They also stressed that the circulation of autonomous vehicles in the European Union, which is likely to lead to a particularly high number of disputes under international private law, should be the subject of specific European rules stipulating the legal regime applicable in the event of cross-border damage.

Documents
2021/01/04
   EP - Committee report tabled for plenary, single reading
Details

The Committee on Legal Affairs adopted the report by Gilles LEBRETON (ID, FR) on artificial intelligence: questions of interpretation and application of international law in so far as the EU is affected in the areas of civil and military uses and of state authority outside the scope of criminal justice.

The report stressed the potentials and the risks offered by the development, deployment and use of artificial intelligence (AI) for security both within the EU and in its external relations.

EU framework on AI

European citizens could benefit from an appropriate, effective, transparent and coherent regulatory approach at EU level to ensure that EU and its Member States retain control over the regulations to be established in this area, so that they are not forced to adopt or accept standards set by others.

The report recalled that a common EU framework, with harmonised definitions and common ethical principles, must cover the development, deployment and use of AI, robotics and related technologies, and must ensure respect for human dignity and human rights. The EU and its Member States should have a particular responsibility to make sure that AI, robotics and related technologies – as they can be used cross borders – are human-centred, i.e. basically intended for use in the service of humanity and the common good.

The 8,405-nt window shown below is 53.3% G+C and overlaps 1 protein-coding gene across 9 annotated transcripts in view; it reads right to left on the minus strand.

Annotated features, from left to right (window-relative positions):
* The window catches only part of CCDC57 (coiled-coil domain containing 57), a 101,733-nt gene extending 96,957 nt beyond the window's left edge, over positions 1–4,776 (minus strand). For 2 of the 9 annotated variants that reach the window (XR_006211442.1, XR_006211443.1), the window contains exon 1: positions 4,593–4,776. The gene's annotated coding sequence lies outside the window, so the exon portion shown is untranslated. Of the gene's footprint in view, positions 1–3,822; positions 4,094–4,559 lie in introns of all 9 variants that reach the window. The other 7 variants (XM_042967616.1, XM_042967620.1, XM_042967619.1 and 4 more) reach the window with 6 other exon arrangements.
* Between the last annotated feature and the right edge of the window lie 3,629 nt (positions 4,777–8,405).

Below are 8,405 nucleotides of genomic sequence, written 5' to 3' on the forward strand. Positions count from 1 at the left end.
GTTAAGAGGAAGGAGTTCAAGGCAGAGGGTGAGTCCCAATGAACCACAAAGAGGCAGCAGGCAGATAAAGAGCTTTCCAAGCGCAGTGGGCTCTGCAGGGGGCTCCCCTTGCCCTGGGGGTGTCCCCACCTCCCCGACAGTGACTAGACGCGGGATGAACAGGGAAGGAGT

This responsibility implies a need to examine questions of interpretation and application of international law related to the active participation of the EU in international negotiations, in so far as the EU is affected by the civil and military uses of this kind of AI, robotics and related technologies, and questions of state authority over such technologies lie outside the scope of criminal justice.

International law and military uses of artificial intelligence